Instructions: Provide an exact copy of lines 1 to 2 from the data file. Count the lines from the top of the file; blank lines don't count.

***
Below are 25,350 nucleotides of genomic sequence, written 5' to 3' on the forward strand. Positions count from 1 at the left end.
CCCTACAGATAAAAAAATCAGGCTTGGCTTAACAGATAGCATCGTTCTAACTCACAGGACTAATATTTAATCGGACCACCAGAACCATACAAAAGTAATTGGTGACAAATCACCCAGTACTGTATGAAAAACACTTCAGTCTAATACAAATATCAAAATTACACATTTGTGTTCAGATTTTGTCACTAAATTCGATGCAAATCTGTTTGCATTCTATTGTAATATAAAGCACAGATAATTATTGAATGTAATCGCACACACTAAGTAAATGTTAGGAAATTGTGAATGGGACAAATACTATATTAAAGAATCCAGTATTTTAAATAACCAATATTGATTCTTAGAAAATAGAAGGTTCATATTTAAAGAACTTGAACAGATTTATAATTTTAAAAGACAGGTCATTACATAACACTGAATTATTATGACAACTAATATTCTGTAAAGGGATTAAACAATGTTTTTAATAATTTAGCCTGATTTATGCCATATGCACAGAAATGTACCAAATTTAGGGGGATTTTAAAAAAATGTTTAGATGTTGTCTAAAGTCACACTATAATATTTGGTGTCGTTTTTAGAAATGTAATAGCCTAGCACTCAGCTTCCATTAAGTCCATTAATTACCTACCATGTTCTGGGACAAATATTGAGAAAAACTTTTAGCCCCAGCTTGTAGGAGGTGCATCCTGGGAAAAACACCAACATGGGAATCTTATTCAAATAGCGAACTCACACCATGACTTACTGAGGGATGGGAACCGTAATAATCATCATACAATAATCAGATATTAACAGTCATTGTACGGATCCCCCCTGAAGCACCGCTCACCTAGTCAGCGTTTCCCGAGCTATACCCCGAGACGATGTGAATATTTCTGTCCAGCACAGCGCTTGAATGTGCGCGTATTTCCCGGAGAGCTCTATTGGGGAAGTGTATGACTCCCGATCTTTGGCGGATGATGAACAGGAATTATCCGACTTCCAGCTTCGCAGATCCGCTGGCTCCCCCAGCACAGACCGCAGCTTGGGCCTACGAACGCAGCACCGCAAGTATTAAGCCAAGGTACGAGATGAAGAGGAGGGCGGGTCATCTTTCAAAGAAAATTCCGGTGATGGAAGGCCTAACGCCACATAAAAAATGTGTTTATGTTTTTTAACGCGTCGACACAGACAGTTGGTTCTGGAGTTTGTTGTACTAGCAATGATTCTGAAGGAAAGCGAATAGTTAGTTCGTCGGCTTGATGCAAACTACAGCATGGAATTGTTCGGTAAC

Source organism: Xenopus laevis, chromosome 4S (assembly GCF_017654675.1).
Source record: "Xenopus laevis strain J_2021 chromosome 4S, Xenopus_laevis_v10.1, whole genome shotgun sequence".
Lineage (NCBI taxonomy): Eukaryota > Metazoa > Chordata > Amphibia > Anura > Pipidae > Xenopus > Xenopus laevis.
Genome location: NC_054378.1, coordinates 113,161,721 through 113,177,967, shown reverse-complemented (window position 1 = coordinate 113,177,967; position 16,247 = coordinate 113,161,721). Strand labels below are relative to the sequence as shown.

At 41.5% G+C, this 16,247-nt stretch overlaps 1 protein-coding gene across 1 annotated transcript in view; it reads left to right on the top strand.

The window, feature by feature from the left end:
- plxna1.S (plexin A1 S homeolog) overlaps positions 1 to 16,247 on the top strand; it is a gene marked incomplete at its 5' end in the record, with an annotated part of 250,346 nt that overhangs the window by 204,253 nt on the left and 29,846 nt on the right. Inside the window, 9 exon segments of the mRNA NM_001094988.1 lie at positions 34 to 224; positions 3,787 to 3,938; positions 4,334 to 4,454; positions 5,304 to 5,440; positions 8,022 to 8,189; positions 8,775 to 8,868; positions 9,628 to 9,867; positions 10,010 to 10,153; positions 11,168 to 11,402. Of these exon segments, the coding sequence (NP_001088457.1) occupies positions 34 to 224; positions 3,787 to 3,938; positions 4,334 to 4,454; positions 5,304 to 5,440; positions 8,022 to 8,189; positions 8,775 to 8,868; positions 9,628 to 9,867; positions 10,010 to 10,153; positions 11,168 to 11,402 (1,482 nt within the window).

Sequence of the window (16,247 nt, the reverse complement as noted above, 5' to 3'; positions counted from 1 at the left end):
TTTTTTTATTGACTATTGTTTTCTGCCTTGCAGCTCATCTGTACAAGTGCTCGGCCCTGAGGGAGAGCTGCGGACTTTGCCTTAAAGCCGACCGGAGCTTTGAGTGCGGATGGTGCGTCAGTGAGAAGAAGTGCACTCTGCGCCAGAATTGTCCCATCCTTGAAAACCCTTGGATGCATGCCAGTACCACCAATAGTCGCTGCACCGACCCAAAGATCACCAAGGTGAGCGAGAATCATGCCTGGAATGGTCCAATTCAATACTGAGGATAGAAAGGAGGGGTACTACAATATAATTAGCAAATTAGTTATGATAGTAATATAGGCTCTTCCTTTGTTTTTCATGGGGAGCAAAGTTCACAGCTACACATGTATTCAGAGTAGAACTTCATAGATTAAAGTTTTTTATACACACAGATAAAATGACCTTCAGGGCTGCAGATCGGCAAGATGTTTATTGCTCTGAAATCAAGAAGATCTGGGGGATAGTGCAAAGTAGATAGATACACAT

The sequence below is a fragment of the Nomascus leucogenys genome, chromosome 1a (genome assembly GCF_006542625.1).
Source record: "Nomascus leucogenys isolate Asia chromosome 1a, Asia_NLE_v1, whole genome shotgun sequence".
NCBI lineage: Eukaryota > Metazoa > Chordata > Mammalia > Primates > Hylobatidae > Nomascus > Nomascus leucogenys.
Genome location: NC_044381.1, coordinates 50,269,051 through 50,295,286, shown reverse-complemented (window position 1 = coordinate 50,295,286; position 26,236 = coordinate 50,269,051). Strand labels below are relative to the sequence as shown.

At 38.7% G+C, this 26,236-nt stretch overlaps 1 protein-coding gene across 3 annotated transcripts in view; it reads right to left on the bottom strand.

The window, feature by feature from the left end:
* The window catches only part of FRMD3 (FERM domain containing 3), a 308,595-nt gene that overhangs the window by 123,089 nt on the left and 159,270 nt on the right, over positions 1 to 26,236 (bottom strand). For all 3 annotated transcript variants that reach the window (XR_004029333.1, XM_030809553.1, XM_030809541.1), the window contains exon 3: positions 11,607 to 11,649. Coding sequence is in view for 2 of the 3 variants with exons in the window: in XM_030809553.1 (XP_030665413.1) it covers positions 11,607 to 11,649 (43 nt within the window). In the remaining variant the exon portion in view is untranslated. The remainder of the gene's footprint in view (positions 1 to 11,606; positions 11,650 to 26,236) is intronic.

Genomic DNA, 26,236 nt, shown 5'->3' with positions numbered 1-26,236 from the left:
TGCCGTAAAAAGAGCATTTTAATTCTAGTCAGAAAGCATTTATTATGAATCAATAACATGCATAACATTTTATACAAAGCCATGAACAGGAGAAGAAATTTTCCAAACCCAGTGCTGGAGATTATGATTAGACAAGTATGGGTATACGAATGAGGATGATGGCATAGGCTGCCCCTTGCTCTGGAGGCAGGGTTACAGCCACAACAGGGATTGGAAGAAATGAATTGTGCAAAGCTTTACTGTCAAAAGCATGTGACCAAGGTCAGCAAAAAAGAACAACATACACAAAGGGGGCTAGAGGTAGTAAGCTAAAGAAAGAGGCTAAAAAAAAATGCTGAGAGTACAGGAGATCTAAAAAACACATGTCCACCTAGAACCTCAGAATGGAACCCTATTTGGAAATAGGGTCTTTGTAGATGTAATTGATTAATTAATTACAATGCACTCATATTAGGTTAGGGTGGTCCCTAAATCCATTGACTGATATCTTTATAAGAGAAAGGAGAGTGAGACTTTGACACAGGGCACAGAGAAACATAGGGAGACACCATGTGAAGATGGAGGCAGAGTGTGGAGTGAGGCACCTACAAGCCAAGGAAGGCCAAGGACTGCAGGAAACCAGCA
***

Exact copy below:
Below are 25,350 nucleotides of genomic sequence, written 5' to 3' on the forward strand. Positions count from 1 at the left end.
CCCTACAGATAAAAAAATCAGGCTTGGCTTAACAGATAGCATCGTTCTAACTCACAGGACTAATATTTAATCGGACCACCAGAACCATACAAAAGTAATTGGTGACAAATCACCCAGTACTGTATGAAAAACACTTCAGTCTAATACAAATATCAAAATTACACATTTGTGTTCAGATTTTGTCACTAAATTCGATGCAAATCTGTTTGCATTCTATTGTAATATAAAGCACAGATAATTATTGAATGTAATCGCACACACTAAGTAAATGTTAGGAAATTGTGAATGGGACAAATACTATATTAAAGAATCCAGTATTTTAAATAACCAATATTGATTCTTAGAAAATAGAAGGTTCATATTTAAAGAACTTGAACAGATTTATAATTTTAAAAGACAGGTCATTACATAACACTGAATTATTATGACAACTAATATTCTGTAAAGGGATTAAACAATGTTTTTAATAATTTAGCCTGATTTATGCCATATGCACAGAAATGTACCAAATTTAGGGGGATTTTAAAAAAATGTTTAGATGTTGTCTAAAGTCACACTATAATATTTGGTGTCGTTTTTAGAAATGTAATAGCCTAGCACTCAGCTTCCATTAAGTCCATTAATTACCTACCATGTTCTGGGACAAATATTGAGAAAAACTTTTAGCCCCAGCTTGTAGGAGGTGCATCCTGGGAAAAACACCAACATGGGAATCTTATTCAAATAGCGAACTCACACCATGACTTACTGAGGGATGGGAACCGTAATAATCATCATACAATAATCAGATATTAACAGTCATTGTACGGATCCCCCCTGAAGCACCGCTCACCTAGTCAGCGTTTCCCGAGCTATACCCCGAGACGATGTGAATATTTCTGTCCAGCACAGCGCTTGAATGTGCGCGTATTTCCCGGAGAGCTCTATTGGGGAAGTGTATGACTCCCGATCTTTGGCGGATGATGAACAGGAATTATCCGACTTCCAGCTTCGCAGATCCGCTGGCTCCCCCAGCACAGACCGCAGCTTGGGCCTACGAACGCAGCACCGCAAGTATTAAGCCAAGGTACGAGATGAAGAGGAGGGCGGGTCATCTTTCAAAGAAAATTCCGGTGATGGAAGGCCTAACGCCACATAAAAAATGTGTTTATGTTTTTTAACGCGTCGACACAGACAGTTGGTTCTGGAGTTTGTTGTACTAGCAATGATTCTGAAGGAAAGCGAATAGTTAGTTCGTCGGCTTGATGCAAACTACAGCATGGAATTGTTCGGTAAC